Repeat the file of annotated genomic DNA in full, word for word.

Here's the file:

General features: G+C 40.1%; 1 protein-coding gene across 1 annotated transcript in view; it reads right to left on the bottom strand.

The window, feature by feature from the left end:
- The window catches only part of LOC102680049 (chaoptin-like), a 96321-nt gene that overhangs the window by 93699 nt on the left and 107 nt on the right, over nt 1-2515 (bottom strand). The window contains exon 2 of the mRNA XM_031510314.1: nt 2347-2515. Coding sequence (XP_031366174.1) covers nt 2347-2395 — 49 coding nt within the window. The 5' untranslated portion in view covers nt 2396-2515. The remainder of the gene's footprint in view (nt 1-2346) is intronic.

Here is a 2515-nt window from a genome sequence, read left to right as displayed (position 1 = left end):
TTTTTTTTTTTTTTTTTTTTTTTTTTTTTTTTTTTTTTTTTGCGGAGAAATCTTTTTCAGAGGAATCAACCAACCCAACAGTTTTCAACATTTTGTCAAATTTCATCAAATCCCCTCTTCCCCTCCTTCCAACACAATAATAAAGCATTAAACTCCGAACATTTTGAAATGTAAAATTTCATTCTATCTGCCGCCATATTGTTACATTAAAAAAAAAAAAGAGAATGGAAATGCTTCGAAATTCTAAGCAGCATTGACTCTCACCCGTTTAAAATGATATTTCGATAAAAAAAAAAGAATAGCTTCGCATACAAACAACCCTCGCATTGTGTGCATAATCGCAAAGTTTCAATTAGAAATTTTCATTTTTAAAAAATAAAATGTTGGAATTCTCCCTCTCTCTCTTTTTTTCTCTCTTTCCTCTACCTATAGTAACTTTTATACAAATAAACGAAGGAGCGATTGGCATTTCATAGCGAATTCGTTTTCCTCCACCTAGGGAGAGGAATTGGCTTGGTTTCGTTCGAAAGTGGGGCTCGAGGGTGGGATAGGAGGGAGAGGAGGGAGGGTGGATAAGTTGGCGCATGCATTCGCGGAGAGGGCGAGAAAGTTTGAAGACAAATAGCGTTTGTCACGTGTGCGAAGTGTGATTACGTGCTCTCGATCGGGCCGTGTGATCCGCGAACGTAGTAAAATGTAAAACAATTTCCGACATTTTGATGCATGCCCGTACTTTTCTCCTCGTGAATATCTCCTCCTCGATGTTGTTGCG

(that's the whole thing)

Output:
General features: G+C 40.1%; 1 protein-coding gene across 1 annotated transcript in view; it reads right to left on the bottom strand.

The window, feature by feature from the left end:
- The window catches only part of LOC102680049 (chaoptin-like), a 96321-nt gene that overhangs the window by 93699 nt on the left and 107 nt on the right, over nt 1-2515 (bottom strand). The window contains exon 2 of the mRNA XM_031510314.1: nt 2347-2515. Coding sequence (XP_031366174.1) covers nt 2347-2395 — 49 coding nt within the window. The 5' untranslated portion in view covers nt 2396-2515. The remainder of the gene's footprint in view (nt 1-2346) is intronic.

Here is a 2515-nt window from a genome sequence, read left to right as displayed (position 1 = left end):
TTTTTTTTTTTTTTTTTTTTTTTTTTTTTTTTTTTTTTTTTGCGGAGAAATCTTTTTCAGAGGAATCAACCAACCCAACAGTTTTCAACATTTTGTCAAATTTCATCAAATCCCCTCTTCCCCTCCTTCCAACACAATAATAAAGCATTAAACTCCGAACATTTTGAAATGTAAAATTTCATTCTATCTGCCGCCATATTGTTACATTAAAAAAAAAAAAGAGAATGGAAATGCTTCGAAATTCTAAGCAGCATTGACTCTCACCCGTTTAAAATGATATTTCGATAAAAAAAAAAGAATAGCTTCGCATACAAACAACCCTCGCATTGTGTGCATAATCGCAAAGTTTCAATTAGAAATTTTCATTTTTAAAAAATAAAATGTTGGAATTCTCCCTCTCTCTCTTTTTTTCTCTCTTTCCTCTACCTATAGTAACTTTTATACAAATAAACGAAGGAGCGATTGGCATTTCATAGCGAATTCGTTTTCCTCCACCTAGGGAGAGGAATTGGCTTGGTTTCGTTCGAAAGTGGGGCTCGAGGGTGGGATAGGAGGGAGAGGAGGGAGGGTGGATAAGTTGGCGCATGCATTCGCGGAGAGGGCGAGAAAGTTTGAAGACAAATAGCGTTTGTCACGTGTGCGAAGTGTGATTACGTGCTCTCGATCGGGCCGTGTGATCCGCGAACGTAGTAAAATGTAAAACAATTTCCGACATTTTGATGCATGCCCGTACTTTTCTCCTCGTGAATATCTCCTCCTCGATGTTGTTGCG